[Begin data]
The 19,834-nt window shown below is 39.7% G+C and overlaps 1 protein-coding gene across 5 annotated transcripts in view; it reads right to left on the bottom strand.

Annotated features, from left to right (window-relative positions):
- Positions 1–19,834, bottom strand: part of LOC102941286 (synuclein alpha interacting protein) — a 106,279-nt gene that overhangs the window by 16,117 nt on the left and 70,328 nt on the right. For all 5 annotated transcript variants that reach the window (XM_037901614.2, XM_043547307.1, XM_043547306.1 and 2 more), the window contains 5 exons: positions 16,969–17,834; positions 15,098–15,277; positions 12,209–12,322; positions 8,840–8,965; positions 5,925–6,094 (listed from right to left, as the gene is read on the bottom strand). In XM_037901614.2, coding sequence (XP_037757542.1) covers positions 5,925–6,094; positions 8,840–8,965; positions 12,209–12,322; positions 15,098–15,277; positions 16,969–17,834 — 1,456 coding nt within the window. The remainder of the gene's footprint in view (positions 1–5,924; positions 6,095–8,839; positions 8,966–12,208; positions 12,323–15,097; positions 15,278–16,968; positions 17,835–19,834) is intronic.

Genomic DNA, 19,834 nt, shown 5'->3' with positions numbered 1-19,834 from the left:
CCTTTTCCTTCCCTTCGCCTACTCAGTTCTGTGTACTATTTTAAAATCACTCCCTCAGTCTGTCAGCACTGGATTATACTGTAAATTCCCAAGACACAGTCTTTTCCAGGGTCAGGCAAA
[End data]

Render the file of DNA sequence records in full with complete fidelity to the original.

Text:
The 19,834-nt window shown below is 39.7% G+C and overlaps 1 protein-coding gene across 5 annotated transcripts in view; it reads right to left on the bottom strand.

Annotated features, from left to right (window-relative positions):
- Positions 1–19,834, bottom strand: part of LOC102941286 (synuclein alpha interacting protein) — a 106,279-nt gene that overhangs the window by 16,117 nt on the left and 70,328 nt on the right. For all 5 annotated transcript variants that reach the window (XM_037901614.2, XM_043547307.1, XM_043547306.1 and 2 more), the window contains 5 exons: positions 16,969–17,834; positions 15,098–15,277; positions 12,209–12,322; positions 8,840–8,965; positions 5,925–6,094 (listed from right to left, as the gene is read on the bottom strand). In XM_037901614.2, coding sequence (XP_037757542.1) covers positions 5,925–6,094; positions 8,840–8,965; positions 12,209–12,322; positions 15,098–15,277; positions 16,969–17,834 — 1,456 coding nt within the window. The remainder of the gene's footprint in view (positions 1–5,924; positions 6,095–8,839; positions 8,966–12,208; positions 12,323–15,097; positions 15,278–16,968; positions 17,835–19,834) is intronic.

Genomic DNA, 19,834 nt, shown 5'->3' with positions numbered 1-19,834 from the left:
CCTTTTCCTTCCCTTCGCCTACTCAGTTCTGTGTACTATTTTAAAATCACTCCCTCAGTCTGTCAGCACTGGATTATACTGTAAATTCCCAAGACACAGTCTTTTCCAGGGTCAGGCAAA